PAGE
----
Heather MacDonald argues in the City Journal that a significant increase in violent crime has been the result of a decline in proactive and broken windows policing. Proactive policing involves “pedestrian stops—otherwise known as stop, question, and frisk. Broken windows policing “responds to low-level offenses such as graffiti, disorderly conduct, and turnstile jumping.” Let’s assume, as seems plausible, that MacDonald is correct that such policing is effective and violent crime has resulted from its decline.
MacDonald lays the blame for this situation at the feet of a variety of groups, but mainly activist groups such as Black Lives Matter, but also the ACLU and judges. These groups protest and bring lawsuits arguing that such policing disproportionately targets minorities because a greater percentage of minorities are stopped than the minority represents in the population. But MacDonald powerfully notes that this is the wrong way to test this claim. The comparison should not be to the number of the minorities in the population, but to more relevant figures such as the percentage of murder offenders from that minority group. And under that standard, MacDonald claims that blacks are not being disproportionately targeted.
If MacDonald is correct, then clearly the activists are engaged in improper behavior. And some of the blame for the reduction in policing is due to lawsuits and threats of lawsuits as well as activist protesting.
While the activist groups are behaving badly in this instance, what about the police force? In some respects, the police—either the departments or the officers themselves—appear to be responsible, because they have stopped engaging in proactive policing.
MacDonald argues otherwise:
That officers would reduce their engagement under such a tsunami of hatred is both understandable and inevitable. Policing is political. If the press, the political elites, and media-amplified advocates are relentlessly sending the message that proactive policing is bigoted, the cops will eventually do less of it. This is not unprofessional conduct; it is how policing legitimacy is calibrated. The only puzzle is why the activists are so surprised and angered that officers are backing off; such a retreat is precisely what they have been demanding.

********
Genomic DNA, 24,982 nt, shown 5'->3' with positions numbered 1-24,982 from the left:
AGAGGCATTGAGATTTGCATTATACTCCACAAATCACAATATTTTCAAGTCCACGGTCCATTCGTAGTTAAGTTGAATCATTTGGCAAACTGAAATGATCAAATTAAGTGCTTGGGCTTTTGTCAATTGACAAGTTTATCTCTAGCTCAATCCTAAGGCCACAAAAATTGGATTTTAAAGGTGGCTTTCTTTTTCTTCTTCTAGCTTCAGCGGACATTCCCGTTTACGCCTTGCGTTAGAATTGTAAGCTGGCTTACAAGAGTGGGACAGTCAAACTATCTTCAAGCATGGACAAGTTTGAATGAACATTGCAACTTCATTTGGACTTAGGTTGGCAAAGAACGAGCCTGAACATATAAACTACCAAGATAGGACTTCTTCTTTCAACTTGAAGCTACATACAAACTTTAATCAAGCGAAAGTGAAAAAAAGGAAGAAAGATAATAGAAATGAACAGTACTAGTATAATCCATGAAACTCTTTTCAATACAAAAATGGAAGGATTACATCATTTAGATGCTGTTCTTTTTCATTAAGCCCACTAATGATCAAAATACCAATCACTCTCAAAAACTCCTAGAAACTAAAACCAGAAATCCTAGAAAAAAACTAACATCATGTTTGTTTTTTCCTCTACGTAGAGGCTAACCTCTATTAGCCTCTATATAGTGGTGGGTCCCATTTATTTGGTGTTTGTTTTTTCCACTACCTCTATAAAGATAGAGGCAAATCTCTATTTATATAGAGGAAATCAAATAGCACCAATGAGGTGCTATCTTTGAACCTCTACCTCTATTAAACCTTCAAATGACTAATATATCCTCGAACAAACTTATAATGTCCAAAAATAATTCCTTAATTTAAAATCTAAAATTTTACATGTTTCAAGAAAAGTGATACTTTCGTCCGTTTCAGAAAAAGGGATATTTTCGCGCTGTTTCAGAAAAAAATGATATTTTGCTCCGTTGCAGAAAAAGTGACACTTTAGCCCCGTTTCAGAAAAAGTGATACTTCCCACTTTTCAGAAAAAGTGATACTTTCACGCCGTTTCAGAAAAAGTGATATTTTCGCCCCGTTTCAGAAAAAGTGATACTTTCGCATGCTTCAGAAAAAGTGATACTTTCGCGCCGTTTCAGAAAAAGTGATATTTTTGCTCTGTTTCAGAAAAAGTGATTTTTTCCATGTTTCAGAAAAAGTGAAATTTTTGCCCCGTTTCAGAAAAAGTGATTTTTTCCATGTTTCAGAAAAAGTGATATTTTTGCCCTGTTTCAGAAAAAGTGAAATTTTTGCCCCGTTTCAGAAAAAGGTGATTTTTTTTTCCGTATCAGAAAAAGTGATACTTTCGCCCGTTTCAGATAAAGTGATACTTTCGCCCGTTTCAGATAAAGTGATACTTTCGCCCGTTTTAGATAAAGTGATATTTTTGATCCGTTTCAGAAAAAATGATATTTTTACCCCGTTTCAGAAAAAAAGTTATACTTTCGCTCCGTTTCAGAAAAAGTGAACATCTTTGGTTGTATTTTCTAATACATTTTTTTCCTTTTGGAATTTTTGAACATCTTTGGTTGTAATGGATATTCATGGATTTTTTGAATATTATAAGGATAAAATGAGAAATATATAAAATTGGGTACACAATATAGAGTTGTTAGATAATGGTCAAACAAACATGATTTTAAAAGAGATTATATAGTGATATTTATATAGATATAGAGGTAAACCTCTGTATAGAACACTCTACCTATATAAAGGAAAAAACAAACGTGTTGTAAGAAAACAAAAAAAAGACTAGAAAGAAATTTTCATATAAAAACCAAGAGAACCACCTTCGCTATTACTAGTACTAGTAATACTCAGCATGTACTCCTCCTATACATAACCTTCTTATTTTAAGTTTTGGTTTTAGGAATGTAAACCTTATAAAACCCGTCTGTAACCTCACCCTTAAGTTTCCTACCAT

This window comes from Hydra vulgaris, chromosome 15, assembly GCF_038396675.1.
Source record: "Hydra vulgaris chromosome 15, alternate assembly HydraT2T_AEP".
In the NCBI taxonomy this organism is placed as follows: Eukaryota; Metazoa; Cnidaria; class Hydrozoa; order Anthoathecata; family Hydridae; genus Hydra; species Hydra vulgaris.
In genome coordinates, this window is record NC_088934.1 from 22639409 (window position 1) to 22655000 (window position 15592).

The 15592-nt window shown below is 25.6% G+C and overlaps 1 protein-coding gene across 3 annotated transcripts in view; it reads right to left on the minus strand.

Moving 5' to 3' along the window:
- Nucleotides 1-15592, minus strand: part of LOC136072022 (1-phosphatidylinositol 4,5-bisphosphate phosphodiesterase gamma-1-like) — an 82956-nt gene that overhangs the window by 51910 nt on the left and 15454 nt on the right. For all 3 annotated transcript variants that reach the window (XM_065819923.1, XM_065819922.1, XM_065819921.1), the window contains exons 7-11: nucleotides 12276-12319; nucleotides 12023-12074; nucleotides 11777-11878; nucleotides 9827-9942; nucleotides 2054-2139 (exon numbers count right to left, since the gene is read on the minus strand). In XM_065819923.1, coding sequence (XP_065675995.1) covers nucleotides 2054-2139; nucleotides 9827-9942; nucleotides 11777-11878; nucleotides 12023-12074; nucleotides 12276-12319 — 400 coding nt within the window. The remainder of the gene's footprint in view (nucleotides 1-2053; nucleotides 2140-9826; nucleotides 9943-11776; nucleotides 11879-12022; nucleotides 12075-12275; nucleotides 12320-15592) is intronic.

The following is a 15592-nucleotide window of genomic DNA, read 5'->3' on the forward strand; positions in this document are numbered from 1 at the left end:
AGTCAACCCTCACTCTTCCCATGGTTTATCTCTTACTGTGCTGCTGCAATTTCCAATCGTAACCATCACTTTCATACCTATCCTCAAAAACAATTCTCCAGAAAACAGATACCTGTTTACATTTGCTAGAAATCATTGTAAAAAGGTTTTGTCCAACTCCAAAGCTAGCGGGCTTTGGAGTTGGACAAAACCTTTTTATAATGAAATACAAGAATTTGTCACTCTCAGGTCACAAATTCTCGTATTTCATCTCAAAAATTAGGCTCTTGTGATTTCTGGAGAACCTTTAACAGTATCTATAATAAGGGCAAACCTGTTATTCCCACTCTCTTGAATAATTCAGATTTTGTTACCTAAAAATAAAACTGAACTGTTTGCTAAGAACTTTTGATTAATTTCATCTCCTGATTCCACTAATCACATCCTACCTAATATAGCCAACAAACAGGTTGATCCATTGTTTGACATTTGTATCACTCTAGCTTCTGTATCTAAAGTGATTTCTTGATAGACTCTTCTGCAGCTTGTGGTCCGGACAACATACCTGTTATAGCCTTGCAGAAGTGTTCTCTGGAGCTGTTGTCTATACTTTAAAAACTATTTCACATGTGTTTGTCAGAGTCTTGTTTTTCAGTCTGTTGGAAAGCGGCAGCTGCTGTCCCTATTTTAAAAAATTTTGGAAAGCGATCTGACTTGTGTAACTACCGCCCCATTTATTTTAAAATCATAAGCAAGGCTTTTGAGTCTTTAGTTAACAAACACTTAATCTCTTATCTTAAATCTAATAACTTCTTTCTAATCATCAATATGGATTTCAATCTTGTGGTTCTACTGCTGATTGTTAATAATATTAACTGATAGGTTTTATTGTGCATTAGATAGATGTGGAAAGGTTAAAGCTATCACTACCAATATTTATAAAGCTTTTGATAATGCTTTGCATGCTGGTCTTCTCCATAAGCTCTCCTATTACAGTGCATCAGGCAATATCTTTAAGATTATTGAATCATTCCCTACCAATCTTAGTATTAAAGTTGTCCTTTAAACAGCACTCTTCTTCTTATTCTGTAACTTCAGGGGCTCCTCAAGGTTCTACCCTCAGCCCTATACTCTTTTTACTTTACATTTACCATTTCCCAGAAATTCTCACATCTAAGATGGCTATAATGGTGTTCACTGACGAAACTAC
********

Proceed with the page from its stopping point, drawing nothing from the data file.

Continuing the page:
This is a serious and important point, but it is not clear it is entirely correct. The police are the experts here and if they believe (according to MacDonald, correctly) that proactive policing is necessary to protect citizens, especially black citizens, then they should be pushing back against the activists. They should be holding press conferences, explaining the issues, and defending their policy.
Of course, a large part of the problem is that the police in Chicago (the main focus of MacDonald’s article) are engaged in systematic wrongdoing and corruption. The Chicago police do not have the credibility to argue for their position in part because of their misconduct.
MacDonald shows some awareness of the police responsibility for matters:
The Police Accountability Task Force report did make a useful call for more tactical training of officers—though finding funding for such training will be difficult if the report’s gratuitous new police inspector-general position is also created. As the Task Force implies, there undoubtedly are Chicago police officers who drastically need an attitude tune-up in courtesy and respect; if they cannot shed their hardened, disrespectful demeanors, they shouldn’t be on patrol.
That’s a useful recognition, but it fails to acknowledge the much more serious problem of police corruption and cover-ups of police murder.
In the end, it is very important to keep one’s eye on the ball in this area. There are at least two players here—the police and the activists—who are not consistently right or wrong. In many cases, the activists are engaged in counterproductive activities and should be criticized. But in other cases, the police are the problem and should be condemned. And in these cases, the activists are sometimes correct. Neither side can be fully trusted. It is for observers to make the judgments necessary rather than to instinctively support one side in the dispute.